Last Updated on Wednesday, 01 January 2014 19:54
This page is based on the LTAD.ca website, the Irish LTPD, the RFU LTAD Booklet and our implementation for the Dutch Rugby Union: Meerjaren Opleidingsplan Rugby (MOR). You can download related pdf documents on the Free Download section of my website.
Players in this category are approximately 5 - 10 years old.
LTPD quote: [The FUNdamental stage has to be well structured and fun! Participation in as many sports as possible is encouraged - if possible three or four times per week. This is where we develop the overall motor skills. Most learning activities are best promoted by playing. This theme does not just apply to modified games but also to reduced exercises and drill activities. Specific techniques and corrections can be integrated throughout the activity while still maintaining maximum participation and enjoyment]
This will also ensure that players receive a positive and motivating experience, remember experiencing individual success drives further learning!
The Rugby Guide
We call the coach for this development phase the Rugby Guide. He recognizes that children are not small adults. The LTPD Definition: the Rugby Guide facilitates the needs and capacities of younger players, providing the environment for players to explore in a safe and exciting way. Corrections and guidance should be subtle and simple, dealing with issues in a broad rather than detailed perspective.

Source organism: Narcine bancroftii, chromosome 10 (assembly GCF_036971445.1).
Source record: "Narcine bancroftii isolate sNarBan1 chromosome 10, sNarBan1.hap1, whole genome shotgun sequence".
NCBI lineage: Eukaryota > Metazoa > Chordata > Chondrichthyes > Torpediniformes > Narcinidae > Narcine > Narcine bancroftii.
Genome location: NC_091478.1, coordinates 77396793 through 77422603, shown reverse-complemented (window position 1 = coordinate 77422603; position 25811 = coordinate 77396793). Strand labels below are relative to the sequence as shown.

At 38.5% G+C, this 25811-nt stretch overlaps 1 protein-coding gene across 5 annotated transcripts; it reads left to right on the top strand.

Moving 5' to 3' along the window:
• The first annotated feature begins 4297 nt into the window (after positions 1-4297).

The Rugby Guide is involved in the next activities:
- KSS 2.1: Prepare for and delivering training sessions for his team
- KSS 2.2: Managing the team at games & tournaments
- Make rugby safe: injury prevention
I have set up lots of pages to help the Rugby Guide with these tasks. Also you will find a whole archive of documents to help you on your way in a practical manner.
FUNdamentals and the Rugby Guide
Children in this age are very egoistic. You want to get them to play together? Only possible is a very special way. French rugby has developed a nice model that split children into three categories: those who always want to ball and go forward, those who are always near and around the ball and those waiting for the ball to come to them. By categorizing them in this way you understand how play can develop.
Most importantly: let them discover space! Get the ball and run into space, even if this is in our understanding running away from your support. As a National Under 18 coach I found that a lot of my players had little understanding of space, it took considerable time to develop it.
LTPD Rugby Guide, Coaching Course
Finally, I have set up a special coaching course for The Rugby Guide alone, it takes you five workshops to become one. A Self Study DVD and a Rugby Guide Coaching Manual are part of this course. Offering more information and giving you the confidence to succesfully work with youngsters. IRB Level I is a nice one-day intro but forget IRB Level II, yes, you learn about rugby it does nothing to help you to become the Rugby Guide. IRB Level I and II do not address the specific differences in children and adults. And you are still left with questions how to make a plan for the season, what your tactical and technical goals are. Strange when you come to think of it, now we have a development model for our players, the development model of the coach does not reflect this.....